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KRGV-TV Grows Into Digital With Sierra

RIO GRANDE VALLEY, TEXAS
My engineering team here has been adding digital video capability to the station since 2002. Since that time we've effectively been running a typical "hybrid" operation: broadcasting in analog, while simulcasting in DTV, and working with both digital and analog feeds and content delivery. When we bought our first mid-sized digital routing switcher, I couldn't imagine we'd need more capacity than the 64-input Ponderosa HD-SDI/SDI routing switcher that Sierra Video offered.

Chuck SalgeGOOD TRACK RECORD

We'd had analog Sierra Video routing switchers in operation at the station here for years. I was impressed that the company's routers always worked perfectly. They've been simple to set up and operate, have contained no surprises and have been so reliable that we could basically install and then forget about them. Sierra Video also offered simple and reliable 1RU remote control panels that we'd installed throughout the station. I have very rarely needed to deal with Sierra's support staff, but on the occasions that I did, the company's support team was always knowledgeable, helpful, readily available, and easy to work with.

When the time came to build a digital infrastructure from scratch, Sierra Video routing switchers were my first choice. Sierra's Ponderosa routing switcher was ideal in that it could handle any digital format we needed to throw at it—HD, SD, SMPTE 310—and was available at an attractive price. And it would dovetail nicely with our existing Sierra Video control system. The Ponderosa unit performed the way we expected a Sierra Video routing switcher always should—it proved to be reliable straight out of the packing box.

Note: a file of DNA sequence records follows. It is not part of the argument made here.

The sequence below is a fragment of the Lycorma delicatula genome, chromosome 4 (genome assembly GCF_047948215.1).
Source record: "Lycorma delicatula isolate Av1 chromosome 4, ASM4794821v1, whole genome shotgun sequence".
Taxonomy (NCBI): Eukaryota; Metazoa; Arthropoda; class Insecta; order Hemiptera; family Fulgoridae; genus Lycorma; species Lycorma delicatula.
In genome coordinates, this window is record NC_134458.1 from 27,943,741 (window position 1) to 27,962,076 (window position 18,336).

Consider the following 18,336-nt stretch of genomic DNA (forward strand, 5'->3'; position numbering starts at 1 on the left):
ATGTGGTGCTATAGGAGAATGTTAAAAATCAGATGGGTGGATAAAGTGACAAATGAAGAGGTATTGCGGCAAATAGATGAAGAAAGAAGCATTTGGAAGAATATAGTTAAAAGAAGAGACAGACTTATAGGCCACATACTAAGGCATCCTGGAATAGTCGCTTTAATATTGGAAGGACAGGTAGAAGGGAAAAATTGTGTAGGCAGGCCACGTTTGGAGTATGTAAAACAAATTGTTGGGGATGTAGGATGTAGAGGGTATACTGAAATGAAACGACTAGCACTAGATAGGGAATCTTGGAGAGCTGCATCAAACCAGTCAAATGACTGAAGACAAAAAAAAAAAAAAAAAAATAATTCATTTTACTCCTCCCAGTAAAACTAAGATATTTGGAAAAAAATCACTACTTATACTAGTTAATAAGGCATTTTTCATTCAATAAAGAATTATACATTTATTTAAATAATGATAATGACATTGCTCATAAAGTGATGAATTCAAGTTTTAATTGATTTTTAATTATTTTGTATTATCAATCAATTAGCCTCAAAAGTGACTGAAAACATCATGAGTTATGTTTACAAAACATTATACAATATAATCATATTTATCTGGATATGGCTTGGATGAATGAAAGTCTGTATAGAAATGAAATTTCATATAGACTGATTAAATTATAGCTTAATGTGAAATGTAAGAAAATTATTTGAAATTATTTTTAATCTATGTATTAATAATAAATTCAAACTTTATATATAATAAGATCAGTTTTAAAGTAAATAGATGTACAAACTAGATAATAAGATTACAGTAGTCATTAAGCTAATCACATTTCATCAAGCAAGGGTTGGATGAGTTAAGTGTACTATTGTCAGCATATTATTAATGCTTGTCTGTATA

Our Ponderosa routing switcher was really the heart of our digital infrastructure. As the station's digital conversion drew near, the input capacity of our existing routing system began to fill up. Additional satellite receivers and monitoring of all four of our program streams placed a big demand on inputs. A new video server required more sources and destinations for recording, playback and monitoring. Additionally, program distribution services often mean new equipment has to be wired into the system. We can't always plan for such expansions. They always hit us out of the blue, and we have to be ready.

GROWING THE ROUTER

It soon became apparent that the hub of our digital video system would need to grow. Our 64-input machine would not be big enough for the fully-digital operation that was developing. We went back to Sierra Video and they directed us to their Trade In–Trade Up routing switcher exchange program. With this substantial trade-up allowance, we were able to simply upgrade our 64x64 Ponderosa system to a 96x64 system.

With the trade, our digital operations now have the room we need for any additional expansion that occurs in the coming years.

Our "hybrid" analog/digital video environment meant that we had been operating a robust digital system alongside our analog broadcast for quite some time before the digital conversion date. When the time came to make the official broadcast conversion, our process was relatively simple. We simply finished our noon hour broadcast and made our digital output our primary direct-to-air feed. A well-planned system and reliable products made our transition smooth and seamless for our viewers. The Ponderosa HD-SDI/SDI routing switcher is the heart of that operation.

Chuck Salge is the chief engineer at KRGV-TV and has been with the station for more than 30 years. He may be contacted atchuck@krgv.com.

For additional information, contact Sierra Video at 530-478-1000 orwww.sierravideo.com.